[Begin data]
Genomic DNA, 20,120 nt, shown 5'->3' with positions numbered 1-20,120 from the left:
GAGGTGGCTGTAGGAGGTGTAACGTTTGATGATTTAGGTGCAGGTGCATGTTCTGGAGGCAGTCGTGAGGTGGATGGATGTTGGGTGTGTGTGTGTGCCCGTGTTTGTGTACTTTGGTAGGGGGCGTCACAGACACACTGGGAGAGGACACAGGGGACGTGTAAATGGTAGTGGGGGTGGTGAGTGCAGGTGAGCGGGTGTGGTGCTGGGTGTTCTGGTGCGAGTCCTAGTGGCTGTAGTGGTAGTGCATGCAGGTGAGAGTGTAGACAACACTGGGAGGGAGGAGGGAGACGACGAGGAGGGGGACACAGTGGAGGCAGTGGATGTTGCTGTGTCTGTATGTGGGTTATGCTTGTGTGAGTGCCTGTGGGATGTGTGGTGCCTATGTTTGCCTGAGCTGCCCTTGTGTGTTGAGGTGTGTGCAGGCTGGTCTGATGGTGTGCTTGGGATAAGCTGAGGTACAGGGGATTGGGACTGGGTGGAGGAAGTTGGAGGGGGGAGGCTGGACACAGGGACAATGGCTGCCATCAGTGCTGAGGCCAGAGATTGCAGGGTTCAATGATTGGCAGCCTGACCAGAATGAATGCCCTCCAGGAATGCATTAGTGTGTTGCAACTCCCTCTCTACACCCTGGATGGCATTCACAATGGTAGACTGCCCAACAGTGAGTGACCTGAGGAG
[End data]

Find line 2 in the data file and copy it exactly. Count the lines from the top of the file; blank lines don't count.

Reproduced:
GAGGTGGCTGTAGGAGGTGTAACGTTTGATGATTTAGGTGCAGGTGCATGTTCTGGAGGCAGTCGTGAGGTGGATGGATGTTGGGTGTGTGTGTGTGCCCGTGTTTGTGTACTTTGGTAGGGGGCGTCACAGACACACTGGGAGAGGACACAGGGGACGTGTAAATGGTAGTGGGGGTGGTGAGTGCAGGTGAGCGGGTGTGGTGCTGGGTGTTCTGGTGCGAGTCCTAGTGGCTGTAGTGGTAGTGCATGCAGGTGAGAGTGTAGACAACACTGGGAGGGAGGAGGGAGACGACGAGGAGGGGGACACAGTGGAGGCAGTGGATGTTGCTGTGTCTGTATGTGGGTTATGCTTGTGTGAGTGCCTGTGGGATGTGTGGTGCCTATGTTTGCCTGAGCTGCCCTTGTGTGTTGAGGTGTGTGCAGGCTGGTCTGATGGTGTGCTTGGGATAAGCTGAGGTACAGGGGATTGGGACTGGGTGGAGGAAGTTGGAGGGGGGAGGCTGGACACAGGGACAATGGCTGCCATCAGTGCTGAGGCCAGAGATTGCAGGGTTCAATGATTGGCAGCCTGACCAGAATGAATGCCCTCCAGGAATGCATTAGTGTGTTGCAACTCCCTCTCTACACCCTGGATGGCATTCACAATGGTAGACTGCCCAACAGTGAGTGACCTGAGGAG